Despite the continual discovery of promising new cancer targets, drug discovery is often hampered by the poor druggability of these targets. As such, repurposing FDA-approved drugs based on cancer signatures is a useful alternative to cancer precision medicine. Here, we adopted an in silico approach based on large-scale gene expression signatures to identify drug candidates for lung cancer metastasis. Our clinicogenomic analysis identified GALNT14 as a putative driver of lung cancer metastasis, leading to poor survival. To overcome the poor druggability of GALNT14 in the control of metastasis, we utilized the Connectivity Map and identified bortezomib (BTZ) as a potent metastatic inhibitor, bypassing the direct inhibition of the enzymatic activity of GALNT14. The antimetastatic effect of BTZ was verified both in vitro and in vivo. Notably, both BTZ treatment and GALNT14 knockdown attenuated TGFβ-mediated gene expression and suppressed TGFβ-dependent metastatic genes. These results demonstrate that our in silico approach is a viable strategy for the use of undruggable targets in cancer therapies and for revealing the underlying mechanisms of these targets.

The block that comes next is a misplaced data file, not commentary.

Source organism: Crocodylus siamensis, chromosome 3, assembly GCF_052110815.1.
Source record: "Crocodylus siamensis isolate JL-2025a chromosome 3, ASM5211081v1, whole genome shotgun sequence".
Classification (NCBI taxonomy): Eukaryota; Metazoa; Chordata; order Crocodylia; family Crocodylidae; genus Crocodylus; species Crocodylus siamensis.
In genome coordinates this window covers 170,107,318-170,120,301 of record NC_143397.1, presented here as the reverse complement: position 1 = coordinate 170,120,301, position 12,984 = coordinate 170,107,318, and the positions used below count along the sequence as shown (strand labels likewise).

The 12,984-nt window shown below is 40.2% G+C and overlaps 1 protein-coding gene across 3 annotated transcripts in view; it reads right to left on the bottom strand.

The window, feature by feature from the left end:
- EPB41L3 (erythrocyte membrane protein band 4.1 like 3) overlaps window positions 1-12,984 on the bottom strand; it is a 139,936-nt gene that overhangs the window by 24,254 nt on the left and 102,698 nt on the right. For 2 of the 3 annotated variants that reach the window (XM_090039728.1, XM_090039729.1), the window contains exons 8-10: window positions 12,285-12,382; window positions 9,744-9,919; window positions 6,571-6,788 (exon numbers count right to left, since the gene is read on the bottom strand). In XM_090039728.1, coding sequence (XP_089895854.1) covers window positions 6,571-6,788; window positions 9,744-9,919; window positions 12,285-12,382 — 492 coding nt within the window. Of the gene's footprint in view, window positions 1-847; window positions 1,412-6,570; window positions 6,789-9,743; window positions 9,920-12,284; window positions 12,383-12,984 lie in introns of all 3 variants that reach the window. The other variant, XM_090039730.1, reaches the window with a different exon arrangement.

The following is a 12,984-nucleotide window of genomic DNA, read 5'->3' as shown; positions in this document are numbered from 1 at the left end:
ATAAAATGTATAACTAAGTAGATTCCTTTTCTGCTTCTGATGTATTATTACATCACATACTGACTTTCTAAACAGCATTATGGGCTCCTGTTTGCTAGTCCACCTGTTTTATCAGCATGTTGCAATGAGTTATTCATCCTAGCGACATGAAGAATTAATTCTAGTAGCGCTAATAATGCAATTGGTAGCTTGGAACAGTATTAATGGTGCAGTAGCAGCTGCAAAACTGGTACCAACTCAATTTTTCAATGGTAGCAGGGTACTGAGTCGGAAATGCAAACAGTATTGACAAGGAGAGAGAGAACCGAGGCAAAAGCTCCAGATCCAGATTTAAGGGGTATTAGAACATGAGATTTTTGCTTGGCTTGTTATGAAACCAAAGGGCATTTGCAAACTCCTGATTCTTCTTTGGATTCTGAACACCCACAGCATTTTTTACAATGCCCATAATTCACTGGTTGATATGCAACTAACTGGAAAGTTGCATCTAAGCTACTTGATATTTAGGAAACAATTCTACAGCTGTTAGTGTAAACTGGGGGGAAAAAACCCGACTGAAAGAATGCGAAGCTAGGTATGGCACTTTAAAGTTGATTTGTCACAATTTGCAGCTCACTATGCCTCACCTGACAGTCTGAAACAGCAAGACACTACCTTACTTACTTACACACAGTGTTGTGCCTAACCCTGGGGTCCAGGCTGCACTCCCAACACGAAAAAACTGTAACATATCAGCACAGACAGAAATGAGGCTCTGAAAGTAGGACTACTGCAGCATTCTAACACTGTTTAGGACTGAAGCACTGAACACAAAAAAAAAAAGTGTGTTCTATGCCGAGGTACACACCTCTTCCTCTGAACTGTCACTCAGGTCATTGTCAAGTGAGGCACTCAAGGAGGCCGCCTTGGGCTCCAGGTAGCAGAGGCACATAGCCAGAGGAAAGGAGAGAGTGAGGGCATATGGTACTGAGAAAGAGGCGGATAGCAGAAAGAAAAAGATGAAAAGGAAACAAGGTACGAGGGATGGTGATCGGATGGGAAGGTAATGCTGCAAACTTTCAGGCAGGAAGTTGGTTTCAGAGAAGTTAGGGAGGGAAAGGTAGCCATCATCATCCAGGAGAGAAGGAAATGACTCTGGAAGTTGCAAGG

Ok-Seon Kwon, Haeseung Lee, Hyeon-Joon Kong, Eun-Ji Kwon, Ji Eun Park, Wooin Lee, Seungmin Kang, Mirang Kim, Wankyu Kim & Hyuk-Jin Cha, “Connectivity map-based drug repositioning of bortezomib to reverse the metastatic effect of GALNT14 in lung cancer”, Oncogene, doi: 10.1038/s41388-020-1316-2 (2020)